The electronic composition Chorus: To the Victims of September 11th, 2001 was written in 2002 by the Canadian composer Robert Normandeau (born 1955). The composition was a response to the attack of Islamist terrorists on the Twin Towers, which as the writer Ian Buruma and the philosopher Avishai Margalit put it, were “filled with people of all races, nationalities, and creeds, working in the service of global capitalism, [and] represented everything that was hateful to the holy warrior about the greatest modern City of Man.” *Buruma and Margalit, Occidentalism: The West in the Eyes of Its Enemies 21. The subject of Chorus is not only the attack itself, but also the confrontation between the three monotheistic religions of Judaism, Christianity, and Islam, and moreover, the longing for peaceful coexistence.
Normandeau composed Chorus for the International Competition of Sacred Music in the Swiss city of Fribourg in 2002, which he won. For Chorus, he interrupted his work on incidental music for Sophocles’ Antigone. Without entering into detail, Normandeau stated that certain elements of Antigone—in which both Antigone and her antagonist Creon identify their disastrous plans with the will of the gods—ended up in Chorus. *Normandeau, Interview on Chorus. CKUT 90.3 FM Montréal. Perhaps the title was also inspired by the play, because the chorus in Greek tragedy is a group of singers delivering a wise comment on the action.
Normandeau drew also inspiration from another play, Gotthold Ephraim Lessing’s Nathan the Wise (1779), in particular its parable of the rings. This parable, an episode in Act III, Scene 7, is of medieval origin and taken from Boccaccio’s Decameron (1353). In the Jerusalem of the Third Crusade, Sultan Saladin has financial problems; he wants to extort money from the rich Jew Nathan by embarrassing him with a difficult question: which is the best religion? Judaism, Christianity, or Islam? Nathan’s answer is the parable of the precious ring which is an heirloom given by a father to his son. Because the father cannot decide to which of his three beloved sons he will leave the ring, he has two copies made; then, he takes each of his sons aside and gives him a ring. When the sons, after their father’s death, discover that all three of them possess a ring, they become furious and bring the case before the court. The judge says that he cannot pass judgment without their father and that the real ring makes the wearer beloved by God and man. When asked which of them is the most beloved one, the sons remain silent. The judge concludes that all three rings are imitations and sends the sons away without a judgment, but with a good piece of advice:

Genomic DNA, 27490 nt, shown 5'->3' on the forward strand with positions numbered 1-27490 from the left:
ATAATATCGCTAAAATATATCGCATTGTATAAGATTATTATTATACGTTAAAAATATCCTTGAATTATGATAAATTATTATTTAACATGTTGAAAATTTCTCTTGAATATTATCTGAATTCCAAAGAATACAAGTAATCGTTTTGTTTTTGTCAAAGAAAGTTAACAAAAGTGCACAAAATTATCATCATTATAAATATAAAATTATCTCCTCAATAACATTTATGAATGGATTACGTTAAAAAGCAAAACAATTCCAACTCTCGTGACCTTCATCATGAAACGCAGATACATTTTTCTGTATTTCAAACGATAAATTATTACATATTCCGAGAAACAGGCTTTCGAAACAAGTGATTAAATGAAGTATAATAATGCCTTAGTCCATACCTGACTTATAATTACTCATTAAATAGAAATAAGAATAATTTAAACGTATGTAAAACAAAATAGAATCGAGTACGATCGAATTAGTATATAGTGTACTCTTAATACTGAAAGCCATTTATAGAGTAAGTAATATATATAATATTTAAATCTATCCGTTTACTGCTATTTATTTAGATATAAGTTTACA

If each one from his father has his ring,
Then let each one believe his ring to be
The true one.—Possibly the father wished
To tolerate no longer in his house
The tyranny of just one ring!—And know:
That you, all three, he loved; and loved alike;
Since two of you he’d nor humiliate
To favor one.—Well then! Let each aspire
To emulate his father’s unbeguiled,
*Lessing, Nathan the Wise 234-5. In Scene 9 of Lasker-Schüler’s play Arthur Aronymus 163, which deals with the tension between Jews and Christians, one of the characters mentions Lessing’s Nathan. Cf. Chapter 4.17. The musical material of Chorus consists of the “sound signatures” or authoritative discourses of the three monotheistic religions: the shofar blasts represent Judaism, while the ringing of the church bell represents Christianity, and the call of the muezzin, Islam. *In Ben Shahn’s painting Third Allegory, there are the “pictorial signatures” of Judaism and of Christianity (the church spires). Chapter 4.33. The relationship of these sounds with the parable of the ring and the chronotope of the Twin Towers is indirect and abstract; Normandeau uses only the shofar’s characteristic timbre and not its traditional blasts. To the three sound signatures he adds the voices of two actors from the above-mentioned production of Antigone, and these sounds are digitally manipulated as well. The duration of Chorus is 13:58 and the composition consists of seven sections: